How technology can help you learn a musical instrument

Whether you want to pursue a career in music or just enjoy making sweet sounds that only you will hear, learning to play an instrument is one of the most popular ways to share your melodies with the world. It may seem like a daunting and frustrating task, but technology can ease the learning curve.

I’m a musician with four years of experience as a music tutor, and I’ve never forgotten how crucial the ability to record and repeatedly review my practice sessions was when I decided to learn to play guitar and piano when I was a teenager. Repetitive and deliberate practice helps you learn faster and more effectively, and without recordings I don’t think I could have improved my skills the way I did.

Whatever your ultimate goal, playing music offers vast cognitive benefits for children and adults alike, and you should consider using the following tools as you embark on your musical journey.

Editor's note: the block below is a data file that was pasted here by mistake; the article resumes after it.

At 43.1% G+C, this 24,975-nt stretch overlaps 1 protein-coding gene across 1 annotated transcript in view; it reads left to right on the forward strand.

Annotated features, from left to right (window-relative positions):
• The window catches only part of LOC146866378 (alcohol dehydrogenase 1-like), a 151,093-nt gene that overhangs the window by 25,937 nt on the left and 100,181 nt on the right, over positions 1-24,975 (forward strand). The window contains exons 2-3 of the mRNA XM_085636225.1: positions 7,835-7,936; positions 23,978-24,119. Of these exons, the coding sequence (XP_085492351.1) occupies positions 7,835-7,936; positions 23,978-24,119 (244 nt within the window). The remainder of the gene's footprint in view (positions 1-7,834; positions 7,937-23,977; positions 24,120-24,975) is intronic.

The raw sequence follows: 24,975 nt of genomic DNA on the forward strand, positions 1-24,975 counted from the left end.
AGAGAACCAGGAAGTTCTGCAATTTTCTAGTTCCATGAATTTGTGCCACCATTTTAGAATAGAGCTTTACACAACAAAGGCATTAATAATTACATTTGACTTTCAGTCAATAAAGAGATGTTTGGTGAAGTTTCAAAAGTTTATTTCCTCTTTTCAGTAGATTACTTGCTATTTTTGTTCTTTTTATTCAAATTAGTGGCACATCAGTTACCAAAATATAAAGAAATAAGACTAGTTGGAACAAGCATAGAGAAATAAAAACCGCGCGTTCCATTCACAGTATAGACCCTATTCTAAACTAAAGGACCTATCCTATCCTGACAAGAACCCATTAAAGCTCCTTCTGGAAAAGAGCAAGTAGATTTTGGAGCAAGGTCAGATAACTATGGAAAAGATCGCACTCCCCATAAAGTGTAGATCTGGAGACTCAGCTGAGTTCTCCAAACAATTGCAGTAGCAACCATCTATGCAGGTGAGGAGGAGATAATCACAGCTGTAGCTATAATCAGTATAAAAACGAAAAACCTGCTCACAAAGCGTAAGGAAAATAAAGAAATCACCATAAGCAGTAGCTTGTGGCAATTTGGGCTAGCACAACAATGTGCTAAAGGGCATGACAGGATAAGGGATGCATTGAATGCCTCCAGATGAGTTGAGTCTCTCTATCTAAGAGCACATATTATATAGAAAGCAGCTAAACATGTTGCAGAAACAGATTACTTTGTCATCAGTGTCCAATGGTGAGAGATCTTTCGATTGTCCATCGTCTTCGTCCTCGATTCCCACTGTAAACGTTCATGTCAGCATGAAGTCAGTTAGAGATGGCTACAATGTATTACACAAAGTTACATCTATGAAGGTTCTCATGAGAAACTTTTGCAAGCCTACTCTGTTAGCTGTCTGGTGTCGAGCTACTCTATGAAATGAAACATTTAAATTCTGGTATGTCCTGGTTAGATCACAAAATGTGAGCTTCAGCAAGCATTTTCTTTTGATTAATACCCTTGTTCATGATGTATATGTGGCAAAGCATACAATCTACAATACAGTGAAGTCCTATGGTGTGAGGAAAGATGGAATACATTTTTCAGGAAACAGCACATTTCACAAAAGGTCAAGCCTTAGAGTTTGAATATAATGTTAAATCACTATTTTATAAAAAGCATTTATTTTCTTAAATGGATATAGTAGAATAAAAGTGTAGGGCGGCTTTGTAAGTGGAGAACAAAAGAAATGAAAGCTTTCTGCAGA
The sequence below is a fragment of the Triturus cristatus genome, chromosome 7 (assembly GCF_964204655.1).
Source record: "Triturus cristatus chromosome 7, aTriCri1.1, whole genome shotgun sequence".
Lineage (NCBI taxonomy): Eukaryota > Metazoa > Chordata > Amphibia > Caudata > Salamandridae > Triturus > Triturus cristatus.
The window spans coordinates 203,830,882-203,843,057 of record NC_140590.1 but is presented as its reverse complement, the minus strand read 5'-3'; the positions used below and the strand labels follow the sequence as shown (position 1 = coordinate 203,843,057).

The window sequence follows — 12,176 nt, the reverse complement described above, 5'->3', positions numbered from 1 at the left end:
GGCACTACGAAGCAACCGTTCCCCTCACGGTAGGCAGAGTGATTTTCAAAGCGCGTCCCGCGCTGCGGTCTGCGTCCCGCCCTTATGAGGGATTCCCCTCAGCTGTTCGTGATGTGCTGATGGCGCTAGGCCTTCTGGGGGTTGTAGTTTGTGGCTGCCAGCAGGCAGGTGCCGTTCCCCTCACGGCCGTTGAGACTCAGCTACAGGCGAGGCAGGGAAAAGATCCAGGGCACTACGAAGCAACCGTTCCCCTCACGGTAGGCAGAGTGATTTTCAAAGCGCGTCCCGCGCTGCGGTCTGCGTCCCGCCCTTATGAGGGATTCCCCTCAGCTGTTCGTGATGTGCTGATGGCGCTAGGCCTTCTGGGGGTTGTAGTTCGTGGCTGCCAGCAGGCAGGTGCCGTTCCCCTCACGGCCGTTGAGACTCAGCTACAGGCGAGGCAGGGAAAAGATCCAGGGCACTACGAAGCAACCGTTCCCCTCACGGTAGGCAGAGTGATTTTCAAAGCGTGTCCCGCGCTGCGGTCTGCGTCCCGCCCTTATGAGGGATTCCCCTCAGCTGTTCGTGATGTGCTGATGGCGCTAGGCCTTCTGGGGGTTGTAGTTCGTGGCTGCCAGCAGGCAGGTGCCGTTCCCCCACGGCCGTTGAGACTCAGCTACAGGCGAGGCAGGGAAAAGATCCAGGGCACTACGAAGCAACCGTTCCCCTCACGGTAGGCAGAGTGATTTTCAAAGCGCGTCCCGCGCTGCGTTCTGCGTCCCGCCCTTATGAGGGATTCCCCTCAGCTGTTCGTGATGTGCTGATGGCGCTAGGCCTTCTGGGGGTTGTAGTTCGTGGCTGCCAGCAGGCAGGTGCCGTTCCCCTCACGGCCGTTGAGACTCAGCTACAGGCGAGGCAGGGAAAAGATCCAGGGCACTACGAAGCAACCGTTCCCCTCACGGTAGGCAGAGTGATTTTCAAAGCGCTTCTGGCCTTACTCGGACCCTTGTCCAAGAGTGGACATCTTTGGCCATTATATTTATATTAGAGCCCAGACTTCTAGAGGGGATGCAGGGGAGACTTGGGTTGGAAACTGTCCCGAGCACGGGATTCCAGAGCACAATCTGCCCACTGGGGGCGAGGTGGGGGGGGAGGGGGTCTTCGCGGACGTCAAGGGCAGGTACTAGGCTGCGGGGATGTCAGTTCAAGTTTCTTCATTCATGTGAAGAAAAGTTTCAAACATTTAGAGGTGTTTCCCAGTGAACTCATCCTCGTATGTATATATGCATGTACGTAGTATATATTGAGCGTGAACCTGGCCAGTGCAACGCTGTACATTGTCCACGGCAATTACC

Use apps to learn instrumental techniques

Mastering instrumental techniques is the most tedious part of the learning process. Instrument technique apps can help you practice while keeping you engaged.

When I started learning the piano around the age of 17, The One Smart Piano app (free for Android and iOS) helped me master fingerings and learn to play with two hands. Built by a music-focused company, this app combines both software and hardware. You install the program on your phone, computer, or tablet, then use a cable to connect your device to one of the company’s electronic pianos (sold separately). These instruments have lights built into their keys that light up to indicate which ones you should play when you choose a song in the app. Thousands of songs are available for free and the rest can be purchased. You can also use the app with a normal piano, if you have one. It helped me start playing music without the stress of reading sheet music and hitting the right keys at the same time, which I learned later.

[Related: A study reinforces the idea that music is universal]

You can find many similar apps like Yousician (free for Android and iOS, with additional subscription features starting at $20) or online platforms like OnlinePianist (which starts at $5 per month but also has Android apps and free iOS limited). There’s also the kid-focused Hoffman Academy (which offers free videos on YouTube, but more features require a subscription). All of these programs will help you learn instrumental techniques. You just need to find the one that suits your preferences.